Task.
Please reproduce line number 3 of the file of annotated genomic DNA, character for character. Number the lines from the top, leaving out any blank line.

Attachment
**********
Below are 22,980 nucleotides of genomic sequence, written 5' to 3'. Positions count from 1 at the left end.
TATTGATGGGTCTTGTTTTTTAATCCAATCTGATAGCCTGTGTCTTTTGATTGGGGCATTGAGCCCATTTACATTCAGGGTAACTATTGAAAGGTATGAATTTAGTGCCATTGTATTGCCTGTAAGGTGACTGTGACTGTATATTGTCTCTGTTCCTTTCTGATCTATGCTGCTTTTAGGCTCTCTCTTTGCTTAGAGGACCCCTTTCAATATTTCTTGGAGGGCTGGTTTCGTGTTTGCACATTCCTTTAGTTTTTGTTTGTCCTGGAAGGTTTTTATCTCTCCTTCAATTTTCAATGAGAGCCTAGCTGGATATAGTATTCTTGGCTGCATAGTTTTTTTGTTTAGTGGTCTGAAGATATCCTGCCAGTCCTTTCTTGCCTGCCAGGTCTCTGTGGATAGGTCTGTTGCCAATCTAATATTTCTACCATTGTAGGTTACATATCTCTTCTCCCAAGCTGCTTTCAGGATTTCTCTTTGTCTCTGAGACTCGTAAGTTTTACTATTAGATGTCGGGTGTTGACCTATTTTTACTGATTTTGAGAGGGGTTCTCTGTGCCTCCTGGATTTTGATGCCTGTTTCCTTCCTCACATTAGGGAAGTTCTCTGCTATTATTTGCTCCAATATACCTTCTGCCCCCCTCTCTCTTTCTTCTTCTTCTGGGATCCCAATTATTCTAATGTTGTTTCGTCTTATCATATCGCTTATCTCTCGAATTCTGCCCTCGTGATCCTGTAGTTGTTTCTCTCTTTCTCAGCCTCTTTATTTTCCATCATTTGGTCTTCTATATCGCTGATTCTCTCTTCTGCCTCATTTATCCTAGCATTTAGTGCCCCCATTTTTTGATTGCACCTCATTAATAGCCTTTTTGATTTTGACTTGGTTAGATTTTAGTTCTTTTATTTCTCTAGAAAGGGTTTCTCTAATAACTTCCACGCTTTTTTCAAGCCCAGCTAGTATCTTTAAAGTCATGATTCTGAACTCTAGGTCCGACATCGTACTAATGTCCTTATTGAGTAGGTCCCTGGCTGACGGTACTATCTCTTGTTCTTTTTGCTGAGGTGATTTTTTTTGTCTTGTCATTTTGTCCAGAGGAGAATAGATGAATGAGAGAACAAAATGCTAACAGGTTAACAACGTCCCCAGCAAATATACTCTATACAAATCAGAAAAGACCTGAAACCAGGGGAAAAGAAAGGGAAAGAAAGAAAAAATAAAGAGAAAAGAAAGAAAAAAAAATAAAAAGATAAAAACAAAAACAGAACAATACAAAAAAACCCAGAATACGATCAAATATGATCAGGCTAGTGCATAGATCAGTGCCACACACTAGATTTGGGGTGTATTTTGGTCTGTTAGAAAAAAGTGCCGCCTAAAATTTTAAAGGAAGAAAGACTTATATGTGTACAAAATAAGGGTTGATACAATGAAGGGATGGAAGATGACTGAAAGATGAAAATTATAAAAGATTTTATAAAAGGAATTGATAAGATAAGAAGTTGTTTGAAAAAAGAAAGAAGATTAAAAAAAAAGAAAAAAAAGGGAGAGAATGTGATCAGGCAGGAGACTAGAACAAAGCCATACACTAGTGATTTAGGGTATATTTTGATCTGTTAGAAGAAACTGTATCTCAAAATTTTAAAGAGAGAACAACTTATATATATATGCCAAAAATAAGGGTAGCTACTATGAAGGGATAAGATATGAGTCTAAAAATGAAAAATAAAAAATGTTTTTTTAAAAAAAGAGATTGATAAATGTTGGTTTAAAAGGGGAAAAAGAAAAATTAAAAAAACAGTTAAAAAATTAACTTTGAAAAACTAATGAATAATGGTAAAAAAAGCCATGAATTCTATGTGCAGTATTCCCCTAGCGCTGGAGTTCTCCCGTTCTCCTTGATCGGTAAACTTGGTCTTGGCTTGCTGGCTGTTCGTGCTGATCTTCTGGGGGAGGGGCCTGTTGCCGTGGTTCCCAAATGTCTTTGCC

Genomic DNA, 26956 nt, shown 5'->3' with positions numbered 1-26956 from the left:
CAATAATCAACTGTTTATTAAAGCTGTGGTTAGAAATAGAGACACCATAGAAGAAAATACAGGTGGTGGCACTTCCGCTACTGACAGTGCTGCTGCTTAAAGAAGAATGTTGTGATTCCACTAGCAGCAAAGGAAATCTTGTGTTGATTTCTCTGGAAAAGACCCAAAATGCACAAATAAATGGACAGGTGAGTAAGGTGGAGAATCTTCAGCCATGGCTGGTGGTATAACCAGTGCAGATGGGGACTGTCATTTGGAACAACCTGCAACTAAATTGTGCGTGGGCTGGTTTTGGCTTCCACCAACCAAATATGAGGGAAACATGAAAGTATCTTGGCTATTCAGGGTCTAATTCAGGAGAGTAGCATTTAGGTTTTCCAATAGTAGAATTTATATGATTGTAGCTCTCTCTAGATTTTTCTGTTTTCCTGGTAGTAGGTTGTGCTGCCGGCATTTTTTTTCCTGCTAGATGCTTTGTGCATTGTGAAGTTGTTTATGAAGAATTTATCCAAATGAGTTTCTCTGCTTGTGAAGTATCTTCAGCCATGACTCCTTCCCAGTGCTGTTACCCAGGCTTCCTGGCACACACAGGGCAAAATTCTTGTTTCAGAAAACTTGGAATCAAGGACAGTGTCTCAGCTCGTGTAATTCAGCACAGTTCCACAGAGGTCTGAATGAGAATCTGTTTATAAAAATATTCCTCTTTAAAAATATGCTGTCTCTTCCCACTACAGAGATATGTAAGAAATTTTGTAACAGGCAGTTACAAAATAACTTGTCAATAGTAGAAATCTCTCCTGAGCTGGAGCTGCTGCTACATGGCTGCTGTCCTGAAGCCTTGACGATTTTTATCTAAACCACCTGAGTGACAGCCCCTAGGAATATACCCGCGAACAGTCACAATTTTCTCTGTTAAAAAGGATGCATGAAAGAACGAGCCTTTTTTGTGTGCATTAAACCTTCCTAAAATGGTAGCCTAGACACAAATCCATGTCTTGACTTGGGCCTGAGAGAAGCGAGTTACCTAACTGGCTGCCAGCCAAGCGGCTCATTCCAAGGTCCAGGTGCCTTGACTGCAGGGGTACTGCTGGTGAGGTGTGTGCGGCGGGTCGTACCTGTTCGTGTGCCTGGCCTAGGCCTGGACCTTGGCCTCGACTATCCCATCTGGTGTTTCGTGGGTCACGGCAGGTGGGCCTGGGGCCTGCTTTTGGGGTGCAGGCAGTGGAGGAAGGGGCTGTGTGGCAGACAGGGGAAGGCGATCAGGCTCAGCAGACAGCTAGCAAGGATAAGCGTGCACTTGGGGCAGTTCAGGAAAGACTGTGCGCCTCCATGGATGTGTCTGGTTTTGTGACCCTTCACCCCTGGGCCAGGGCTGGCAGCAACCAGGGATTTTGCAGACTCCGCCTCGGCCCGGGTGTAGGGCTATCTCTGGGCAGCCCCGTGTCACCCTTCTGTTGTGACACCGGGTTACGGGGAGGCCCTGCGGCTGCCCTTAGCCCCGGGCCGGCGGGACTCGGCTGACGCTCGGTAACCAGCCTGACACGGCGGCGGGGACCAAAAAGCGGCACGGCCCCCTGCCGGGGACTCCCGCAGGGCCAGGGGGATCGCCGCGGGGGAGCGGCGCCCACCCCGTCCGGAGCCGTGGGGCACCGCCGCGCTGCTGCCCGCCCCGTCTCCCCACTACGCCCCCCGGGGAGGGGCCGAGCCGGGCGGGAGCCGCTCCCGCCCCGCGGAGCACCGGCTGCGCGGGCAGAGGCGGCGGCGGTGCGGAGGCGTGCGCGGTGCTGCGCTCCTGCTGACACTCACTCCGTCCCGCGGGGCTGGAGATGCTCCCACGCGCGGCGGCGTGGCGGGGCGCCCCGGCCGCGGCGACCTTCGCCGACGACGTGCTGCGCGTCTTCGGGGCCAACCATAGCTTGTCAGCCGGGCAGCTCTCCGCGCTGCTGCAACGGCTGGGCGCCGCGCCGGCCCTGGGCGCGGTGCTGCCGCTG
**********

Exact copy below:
Genomic DNA, 26956 nt, shown 5'->3' with positions numbered 1-26956 from the left: